Topic: Computational Math

Highlights include CASC director Jeff Hittinger's vision for the center as well as recent work with PruneJuice DataRaceBench, Caliper, and SUNDIALS.

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LLNL has named Will Pazner as the third Sidney Fernbach Postdoctoral Fellow in the Computing Sciences.

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Responding to a DOE grid optimization challenge, an LLNL-led team developed the mathematical, computational, and software components needed to solve problems of the real-world power grid.

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Highlights include complex simulation codes, uncertainty quantification, discrete event simulation, and the Unify file system.

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Highlights include the directorate's annual external review, machine learning for ALE simulations, CFD modeling for low-carbon solutions, seismic modeling, and an in-line floating point compression tool.

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This first-principles simulation method models the interaction of laser light with diffraction gratings, giving scientists a powerful tool to predict the performance of a laser compressor.

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Highlights include the HYPRE library, recent data science efforts, the IDEALS project, and the latest on the Exascale Computing Project.

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The Extreme Resilient Discretization project (ExReDi) was established to address these challenges for algorithms common for fluid and plasma simulations.

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Newly developed mathematical techniques reveal important tools for data mining analysis.

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Based on a discretization and time-stepping algorithm, these equations include a local order parameter, a quaternion representation of local orientation, and species composition.

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This scalable first-principles MD algorithm with O(N) complexity and controllable accuracy is capable of simulating systems that were previously impossible with such accuracy.

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GLVis is a lightweight tool for accurate and flexible finite element visualization that provides interactive visualizations of general FE meshes and solutions.

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High-resolution finite volume methods are being developed for solving problems in complex phase space geometries, motivated by kinetic models of fusion plasmas.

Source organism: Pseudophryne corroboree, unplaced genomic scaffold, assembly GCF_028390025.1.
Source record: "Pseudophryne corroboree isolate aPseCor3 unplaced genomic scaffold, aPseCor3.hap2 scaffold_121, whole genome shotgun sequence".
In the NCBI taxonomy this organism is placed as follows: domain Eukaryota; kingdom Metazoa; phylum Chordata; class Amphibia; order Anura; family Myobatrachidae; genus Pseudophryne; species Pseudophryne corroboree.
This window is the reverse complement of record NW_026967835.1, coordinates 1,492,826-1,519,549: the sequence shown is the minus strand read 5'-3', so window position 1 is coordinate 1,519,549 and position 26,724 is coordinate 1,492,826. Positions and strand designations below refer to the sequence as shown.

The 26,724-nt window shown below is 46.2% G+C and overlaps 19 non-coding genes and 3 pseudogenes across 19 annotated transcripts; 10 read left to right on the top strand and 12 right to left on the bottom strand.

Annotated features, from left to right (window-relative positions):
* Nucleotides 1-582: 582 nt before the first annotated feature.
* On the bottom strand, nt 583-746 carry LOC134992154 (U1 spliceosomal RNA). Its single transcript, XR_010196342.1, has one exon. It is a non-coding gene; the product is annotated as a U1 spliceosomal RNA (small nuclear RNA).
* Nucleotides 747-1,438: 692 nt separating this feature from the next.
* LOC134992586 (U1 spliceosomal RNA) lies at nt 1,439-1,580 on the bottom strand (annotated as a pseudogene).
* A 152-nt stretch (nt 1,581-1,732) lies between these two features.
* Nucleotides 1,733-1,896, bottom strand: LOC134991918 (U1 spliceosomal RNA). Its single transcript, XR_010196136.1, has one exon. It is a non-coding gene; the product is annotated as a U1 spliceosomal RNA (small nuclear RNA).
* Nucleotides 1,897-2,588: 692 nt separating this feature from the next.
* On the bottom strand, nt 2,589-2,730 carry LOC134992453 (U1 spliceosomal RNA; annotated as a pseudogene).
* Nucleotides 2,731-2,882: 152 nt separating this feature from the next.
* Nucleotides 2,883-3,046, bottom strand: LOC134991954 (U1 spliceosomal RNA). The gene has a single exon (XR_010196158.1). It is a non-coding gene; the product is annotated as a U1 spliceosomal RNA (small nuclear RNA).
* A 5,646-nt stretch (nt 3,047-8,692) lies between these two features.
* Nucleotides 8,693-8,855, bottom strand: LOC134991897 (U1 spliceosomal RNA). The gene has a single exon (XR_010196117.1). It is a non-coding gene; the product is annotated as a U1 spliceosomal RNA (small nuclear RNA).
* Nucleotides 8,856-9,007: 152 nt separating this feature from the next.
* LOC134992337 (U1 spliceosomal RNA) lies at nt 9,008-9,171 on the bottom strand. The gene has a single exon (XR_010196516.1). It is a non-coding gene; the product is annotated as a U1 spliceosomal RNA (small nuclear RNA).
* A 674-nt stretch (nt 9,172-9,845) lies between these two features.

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Researchers are testing and enhancing a neutral particle transport code and its algorithm to ensure that they successfully scale to larger and more complex computing systems.

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LLNL and University of Utah researchers have developed an advanced, intuitive method for analyzing and visualizing complex data sets.

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These Fortran solvers tackle the initial value problem for ODE systems. The collection includes solvers for systems given in both explicit and linearly implicit forms.

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The NSDE project is focused on research and development of nonlinear solvers and sensitivity analysis techniques for nonlinear, time-dependent, and steady-state partial differential equations.

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The flourishing of simulation-based scientific discovery has also resulted in the emergence of the UQ discipline, which is essential for validating and verifying computer models.

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These methods for solving hyperbolic wave propagation problems allow for complex geometries, realistic boundary and interface conditions, and arbitrary heterogeneous material properties.

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A new algorithm for use with first-principles molecular dynamics codes enables the number of atoms simulated to be proportional to the number of processors available.

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BLAST is a high-order finite element hydrodynamics research code that improves the accuracy of simulations and provides a path to extreme parallel computing and exascale architectures.

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This project constructs coarse time grids and uses each solution to improve the next finer-scale solution, simultaneously updating a solution guess over the entire space-time domain.

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